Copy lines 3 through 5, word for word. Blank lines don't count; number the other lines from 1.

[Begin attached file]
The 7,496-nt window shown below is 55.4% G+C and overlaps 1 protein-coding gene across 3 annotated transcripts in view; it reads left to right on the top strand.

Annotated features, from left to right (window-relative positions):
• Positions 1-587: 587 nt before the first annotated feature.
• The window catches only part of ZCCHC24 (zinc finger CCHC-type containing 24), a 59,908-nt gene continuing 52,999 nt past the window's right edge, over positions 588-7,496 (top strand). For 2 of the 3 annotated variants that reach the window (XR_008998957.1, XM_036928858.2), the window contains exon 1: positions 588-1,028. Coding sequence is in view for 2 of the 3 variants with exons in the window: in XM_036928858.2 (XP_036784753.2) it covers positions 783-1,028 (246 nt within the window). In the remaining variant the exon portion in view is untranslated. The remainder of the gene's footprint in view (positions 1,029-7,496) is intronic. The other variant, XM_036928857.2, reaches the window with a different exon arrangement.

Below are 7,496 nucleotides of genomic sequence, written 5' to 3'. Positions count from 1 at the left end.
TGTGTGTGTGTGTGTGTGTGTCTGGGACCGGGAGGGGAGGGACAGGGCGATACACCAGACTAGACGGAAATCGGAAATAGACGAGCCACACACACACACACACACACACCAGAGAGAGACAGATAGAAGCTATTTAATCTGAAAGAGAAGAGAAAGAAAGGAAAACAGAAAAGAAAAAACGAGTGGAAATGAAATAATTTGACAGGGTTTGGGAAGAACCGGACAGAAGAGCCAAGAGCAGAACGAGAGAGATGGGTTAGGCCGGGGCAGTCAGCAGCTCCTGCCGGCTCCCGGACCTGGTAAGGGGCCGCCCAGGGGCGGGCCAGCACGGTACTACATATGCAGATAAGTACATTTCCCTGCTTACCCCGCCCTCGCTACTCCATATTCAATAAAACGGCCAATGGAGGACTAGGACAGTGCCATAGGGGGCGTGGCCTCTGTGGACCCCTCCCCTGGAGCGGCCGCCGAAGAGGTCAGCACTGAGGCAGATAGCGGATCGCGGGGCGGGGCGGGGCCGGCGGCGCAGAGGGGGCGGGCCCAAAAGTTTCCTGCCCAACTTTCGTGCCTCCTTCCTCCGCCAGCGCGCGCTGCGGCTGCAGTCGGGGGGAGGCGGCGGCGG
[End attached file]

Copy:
• Positions 1-587: 587 nt before the first annotated feature.
• The window catches only part of ZCCHC24 (zinc finger CCHC-type containing 24), a 59,908-nt gene continuing 52,999 nt past the window's right edge, over positions 588-7,496 (top strand). For 2 of the 3 annotated variants that reach the window (XR_008998957.1, XM_036928858.2), the window contains exon 1: positions 588-1,028. Coding sequence is in view for 2 of the 3 variants with exons in the window: in XM_036928858.2 (XP_036784753.2) it covers positions 783-1,028 (246 nt within the window). In the remaining variant the exon portion in view is untranslated. The remainder of the gene's footprint in view (positions 1,029-7,496) is intronic. The other variant, XM_036928857.2, reaches the window with a different exon arrangement.

Below are 7,496 nucleotides of genomic sequence, written 5' to 3'. Positions count from 1 at the left end.